Before Pelé joined Santos in 1975, the highest recorded attendance for a Cosmos match was just over 8,000 people.

According to the Society for American Soccer History, during his last and most victorious season in 1977, the average audience for home games was 42,689, with three instances of over 70,000 in attendance.

At the age of 34, Pelé joined the Cosmos and scored 37 goals in 64 NASL matches.

According to a statement from MLS Commissioner Don Garber, Pelé’s choice to showcase his skills with the New York Cosmos during the 1970s had a significant impact on the sport’s development in the United States.

Pelé’s impressive performance in the US and Canada captured the attention of fans, showcasing the immense impact and potential of the sport.

Beacon of light

Clive Toye, the inaugural General Manager of the Cosmos, played a crucial part in recruiting the sport’s biggest superstar to the team at the time.

As a former journalist, Toye played a significant role in the establishment of the NASL. He had a vision for the future of soccer in the United States and saw Pelé as the key to turning that vision into a reality.

Toye and the Cosmos encountered strong resistance from various countries in their pursuit of Pelé’s signature.

Powerful political involvement was also at play, as Pelé claimed that even then US Secretary of State Henry Kissinger had played a role in persuading him to join the Cosmos.

“In 2011, Pelé stated to CNN that he had received numerous offers to play in England, Italy, Spain, and Mexico but declined, as he wanted to retire after 18 years and take a break.”

“The suggestion arose to travel to New York with the goal of growing soccer’s popularity in the United States. This was the catalyst for my mission.”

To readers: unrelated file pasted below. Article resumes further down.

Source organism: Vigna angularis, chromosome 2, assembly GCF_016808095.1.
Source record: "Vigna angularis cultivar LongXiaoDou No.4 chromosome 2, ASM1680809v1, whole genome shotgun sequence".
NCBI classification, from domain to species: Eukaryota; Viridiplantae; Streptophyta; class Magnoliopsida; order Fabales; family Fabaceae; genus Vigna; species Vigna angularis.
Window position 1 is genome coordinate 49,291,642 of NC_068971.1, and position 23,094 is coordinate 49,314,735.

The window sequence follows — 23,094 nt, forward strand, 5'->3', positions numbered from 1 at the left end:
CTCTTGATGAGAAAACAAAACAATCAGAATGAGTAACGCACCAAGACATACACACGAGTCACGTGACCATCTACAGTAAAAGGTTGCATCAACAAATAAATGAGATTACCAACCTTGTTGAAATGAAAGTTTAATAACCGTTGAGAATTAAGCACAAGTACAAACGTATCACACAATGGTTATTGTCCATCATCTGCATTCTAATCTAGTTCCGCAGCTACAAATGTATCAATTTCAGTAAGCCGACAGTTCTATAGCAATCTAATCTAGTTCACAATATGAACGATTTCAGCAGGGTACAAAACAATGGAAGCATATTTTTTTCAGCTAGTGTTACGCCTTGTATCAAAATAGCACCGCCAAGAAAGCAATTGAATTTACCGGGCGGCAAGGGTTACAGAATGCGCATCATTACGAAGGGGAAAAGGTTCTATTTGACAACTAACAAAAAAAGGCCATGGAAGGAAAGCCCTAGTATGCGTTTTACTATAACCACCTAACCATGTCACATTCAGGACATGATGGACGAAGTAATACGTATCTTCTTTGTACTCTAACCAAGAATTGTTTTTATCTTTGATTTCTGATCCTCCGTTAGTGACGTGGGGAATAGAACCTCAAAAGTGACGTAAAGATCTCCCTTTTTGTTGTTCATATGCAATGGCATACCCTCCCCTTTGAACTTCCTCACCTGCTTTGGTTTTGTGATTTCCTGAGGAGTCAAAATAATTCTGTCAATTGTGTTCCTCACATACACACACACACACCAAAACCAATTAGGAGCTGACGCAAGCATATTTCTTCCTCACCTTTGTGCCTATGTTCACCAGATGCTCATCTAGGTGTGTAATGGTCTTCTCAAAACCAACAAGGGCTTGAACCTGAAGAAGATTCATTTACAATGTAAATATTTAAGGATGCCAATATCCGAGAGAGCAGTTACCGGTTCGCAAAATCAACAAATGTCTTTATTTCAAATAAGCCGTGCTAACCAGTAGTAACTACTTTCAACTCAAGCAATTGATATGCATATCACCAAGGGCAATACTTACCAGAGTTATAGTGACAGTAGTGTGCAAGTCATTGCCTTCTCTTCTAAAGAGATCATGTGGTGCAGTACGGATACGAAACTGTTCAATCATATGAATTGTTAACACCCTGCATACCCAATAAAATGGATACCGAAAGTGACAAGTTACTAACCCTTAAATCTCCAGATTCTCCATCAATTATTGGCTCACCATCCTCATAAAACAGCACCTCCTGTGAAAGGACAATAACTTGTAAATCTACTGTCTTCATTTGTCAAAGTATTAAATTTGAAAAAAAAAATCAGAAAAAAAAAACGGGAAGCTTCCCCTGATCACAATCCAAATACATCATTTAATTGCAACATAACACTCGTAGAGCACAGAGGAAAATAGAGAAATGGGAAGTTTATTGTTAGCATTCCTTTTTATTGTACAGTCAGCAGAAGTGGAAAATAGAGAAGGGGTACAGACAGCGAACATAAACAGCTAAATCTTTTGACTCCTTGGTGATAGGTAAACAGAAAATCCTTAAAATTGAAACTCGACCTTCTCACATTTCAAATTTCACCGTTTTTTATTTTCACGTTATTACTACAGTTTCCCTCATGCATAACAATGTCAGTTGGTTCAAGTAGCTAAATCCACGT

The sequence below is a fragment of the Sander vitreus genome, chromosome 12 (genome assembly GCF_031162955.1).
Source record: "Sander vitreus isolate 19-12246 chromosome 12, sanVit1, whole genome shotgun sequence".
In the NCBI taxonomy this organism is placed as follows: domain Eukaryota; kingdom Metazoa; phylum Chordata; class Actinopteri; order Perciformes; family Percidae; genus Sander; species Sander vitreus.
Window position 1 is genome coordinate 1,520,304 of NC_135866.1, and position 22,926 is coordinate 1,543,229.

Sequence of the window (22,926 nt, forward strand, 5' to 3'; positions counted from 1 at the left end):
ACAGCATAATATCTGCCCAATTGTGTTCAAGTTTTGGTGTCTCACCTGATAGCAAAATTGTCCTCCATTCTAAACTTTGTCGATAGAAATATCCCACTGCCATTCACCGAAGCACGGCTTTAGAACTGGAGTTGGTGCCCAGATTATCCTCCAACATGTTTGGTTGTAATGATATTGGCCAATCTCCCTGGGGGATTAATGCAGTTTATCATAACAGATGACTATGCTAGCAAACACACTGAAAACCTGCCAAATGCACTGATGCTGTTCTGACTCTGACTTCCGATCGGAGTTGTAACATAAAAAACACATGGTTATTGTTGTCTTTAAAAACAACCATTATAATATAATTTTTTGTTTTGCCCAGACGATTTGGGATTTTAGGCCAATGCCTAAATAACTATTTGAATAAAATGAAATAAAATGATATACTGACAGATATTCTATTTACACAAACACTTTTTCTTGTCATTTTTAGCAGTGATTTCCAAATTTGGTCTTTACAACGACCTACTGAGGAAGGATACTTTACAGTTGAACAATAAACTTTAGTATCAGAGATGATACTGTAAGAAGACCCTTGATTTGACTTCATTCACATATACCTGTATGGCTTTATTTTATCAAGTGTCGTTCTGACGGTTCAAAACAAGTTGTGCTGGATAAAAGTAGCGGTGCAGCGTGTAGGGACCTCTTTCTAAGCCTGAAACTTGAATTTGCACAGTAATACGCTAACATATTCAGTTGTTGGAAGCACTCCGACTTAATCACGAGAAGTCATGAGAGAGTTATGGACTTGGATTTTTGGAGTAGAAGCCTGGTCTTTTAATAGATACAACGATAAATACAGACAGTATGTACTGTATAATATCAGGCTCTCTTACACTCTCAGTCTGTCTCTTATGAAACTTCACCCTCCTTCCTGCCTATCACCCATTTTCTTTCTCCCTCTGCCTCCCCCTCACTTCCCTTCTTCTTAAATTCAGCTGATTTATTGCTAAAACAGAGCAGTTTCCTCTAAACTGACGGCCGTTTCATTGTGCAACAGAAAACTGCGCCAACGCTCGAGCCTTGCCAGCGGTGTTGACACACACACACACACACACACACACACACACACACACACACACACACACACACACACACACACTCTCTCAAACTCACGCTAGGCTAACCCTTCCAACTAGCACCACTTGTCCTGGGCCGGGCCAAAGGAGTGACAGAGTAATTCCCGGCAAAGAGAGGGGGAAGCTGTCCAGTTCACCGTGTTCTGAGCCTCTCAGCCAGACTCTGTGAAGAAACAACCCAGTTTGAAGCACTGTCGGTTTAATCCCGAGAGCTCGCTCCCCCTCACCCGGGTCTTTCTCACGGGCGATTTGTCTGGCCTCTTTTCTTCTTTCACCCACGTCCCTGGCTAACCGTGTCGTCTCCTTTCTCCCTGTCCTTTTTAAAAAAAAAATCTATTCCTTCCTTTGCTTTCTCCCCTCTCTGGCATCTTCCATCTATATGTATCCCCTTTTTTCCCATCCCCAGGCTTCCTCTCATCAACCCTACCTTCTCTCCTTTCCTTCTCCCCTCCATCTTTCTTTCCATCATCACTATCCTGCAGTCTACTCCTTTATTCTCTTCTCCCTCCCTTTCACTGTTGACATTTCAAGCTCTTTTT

Pelé attracted new fans to the sport during his time in New York.

All of a sudden, it became popular to watch soccer.

The Cosmos team, featuring star players, gained worldwide attention through televised matches and became a highly sought-after event. Pelé and the Cosmos even embarked on a global tour.

Dennis Tueart, a former player for the Cosmos, shared that wherever they traveled in the world – including Asia, Australia, and Europe – the sole focus was always on Pelé. Despite being signed to replace him, Tueart had the opportunity to play some exhibition matches alongside the renowned Brazilian star. He revealed this information to Sky Sports.

“He possessed exceptional vision and athleticism […] in my opinion, he was undoubtedly the greatest.”

Pelé still has a presence in New York City today. The ‘Pelé Soccer’ store was opened in 2019 and sits on the iconic Times Square, a location many fans flocked to after news of his death.

In 1977, following their victory in the NASL championship, the Cosmos arranged a final match against Pelé’s previous team Santos. The Brazilian player participated in both halves of the game, marking his official retirement.

Following the statement, he spoke to a crowd of over 70,000 individuals at a sold-out Giants Stadium in New York, leading them in a chant of “Love, love, love.”

Maybe this was a fitting conclusion for a man who brought happiness wherever he went and played a significant role in making soccer a part of the lifestyle in North America.